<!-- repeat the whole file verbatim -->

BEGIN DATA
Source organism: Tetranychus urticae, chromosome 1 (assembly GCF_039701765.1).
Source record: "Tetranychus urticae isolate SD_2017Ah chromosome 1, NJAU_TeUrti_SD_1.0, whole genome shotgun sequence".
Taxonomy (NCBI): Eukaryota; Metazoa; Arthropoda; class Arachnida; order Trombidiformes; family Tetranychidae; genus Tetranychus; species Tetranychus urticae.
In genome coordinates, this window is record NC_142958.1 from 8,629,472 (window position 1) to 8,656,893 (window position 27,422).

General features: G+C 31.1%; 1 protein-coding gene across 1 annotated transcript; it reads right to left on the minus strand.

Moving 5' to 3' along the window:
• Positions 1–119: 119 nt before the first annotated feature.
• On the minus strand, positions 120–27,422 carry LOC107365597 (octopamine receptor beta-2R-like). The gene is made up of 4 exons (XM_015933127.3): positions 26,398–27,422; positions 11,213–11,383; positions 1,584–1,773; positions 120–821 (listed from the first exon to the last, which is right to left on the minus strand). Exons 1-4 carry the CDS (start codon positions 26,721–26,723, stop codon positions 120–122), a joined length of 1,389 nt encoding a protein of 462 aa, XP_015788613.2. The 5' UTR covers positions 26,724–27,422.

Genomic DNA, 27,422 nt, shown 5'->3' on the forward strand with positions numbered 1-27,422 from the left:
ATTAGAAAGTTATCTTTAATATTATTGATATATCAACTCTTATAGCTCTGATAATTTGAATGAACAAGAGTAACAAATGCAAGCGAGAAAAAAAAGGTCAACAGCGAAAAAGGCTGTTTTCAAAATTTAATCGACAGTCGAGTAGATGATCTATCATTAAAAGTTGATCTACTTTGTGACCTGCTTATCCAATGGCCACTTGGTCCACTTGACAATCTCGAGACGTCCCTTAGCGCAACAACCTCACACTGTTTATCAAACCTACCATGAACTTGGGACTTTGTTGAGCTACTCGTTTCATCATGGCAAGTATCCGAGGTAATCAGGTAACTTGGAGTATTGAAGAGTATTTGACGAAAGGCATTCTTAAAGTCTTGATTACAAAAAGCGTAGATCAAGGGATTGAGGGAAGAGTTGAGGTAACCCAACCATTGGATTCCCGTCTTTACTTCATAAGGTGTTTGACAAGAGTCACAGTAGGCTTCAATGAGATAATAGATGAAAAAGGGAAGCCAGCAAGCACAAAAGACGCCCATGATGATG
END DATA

Source organism: Tetranychus urticae, chromosome 1 (assembly GCF_039701765.1).
Source record: "Tetranychus urticae isolate SD_2017Ah chromosome 1, NJAU_TeUrti_SD_1.0, whole genome shotgun sequence".
Taxonomy (NCBI): Eukaryota; Metazoa; Arthropoda; class Arachnida; order Trombidiformes; family Tetranychidae; genus Tetranychus; species Tetranychus urticae.
In genome coordinates, this window is record NC_142958.1 from 8,629,472 (window position 1) to 8,656,893 (window position 27,422).

General features: G+C 31.1%; 1 protein-coding gene across 1 annotated transcript; it reads right to left on the minus strand.

Moving 5' to 3' along the window:
• Positions 1–119: 119 nt before the first annotated feature.
• On the minus strand, positions 120–27,422 carry LOC107365597 (octopamine receptor beta-2R-like). The gene is made up of 4 exons (XM_015933127.3): positions 26,398–27,422; positions 11,213–11,383; positions 1,584–1,773; positions 120–821 (listed from the first exon to the last, which is right to left on the minus strand). Exons 1-4 carry the CDS (start codon positions 26,721–26,723, stop codon positions 120–122), a joined length of 1,389 nt encoding a protein of 462 aa, XP_015788613.2. The 5' UTR covers positions 26,724–27,422.

Genomic DNA, 27,422 nt, shown 5'->3' on the forward strand with positions numbered 1-27,422 from the left:
ATTAGAAAGTTATCTTTAATATTATTGATATATCAACTCTTATAGCTCTGATAATTTGAATGAACAAGAGTAACAAATGCAAGCGAGAAAAAAAAGGTCAACAGCGAAAAAGGCTGTTTTCAAAATTTAATCGACAGTCGAGTAGATGATCTATCATTAAAAGTTGATCTACTTTGTGACCTGCTTATCCAATGGCCACTTGGTCCACTTGACAATCTCGAGACGTCCCTTAGCGCAACAACCTCACACTGTTTATCAAACCTACCATGAACTTGGGACTTTGTTGAGCTACTCGTTTCATCATGGCAAGTATCCGAGGTAATCAGGTAACTTGGAGTATTGAAGAGTATTTGACGAAAGGCATTCTTAAAGTCTTGATTACAAAAAGCGTAGATCAAGGGATTGAGGGAAGAGTTGAGGTAACCCAACCATTGGATTCCCGTCTTTACTTCATAAGGTGTTTGACAAGAGTCACAGTAGGCTTCAATGAGATAATAGATGAAAAAGGGAAGCCAGCAAGCACAAAAGACGCCCATGATGATG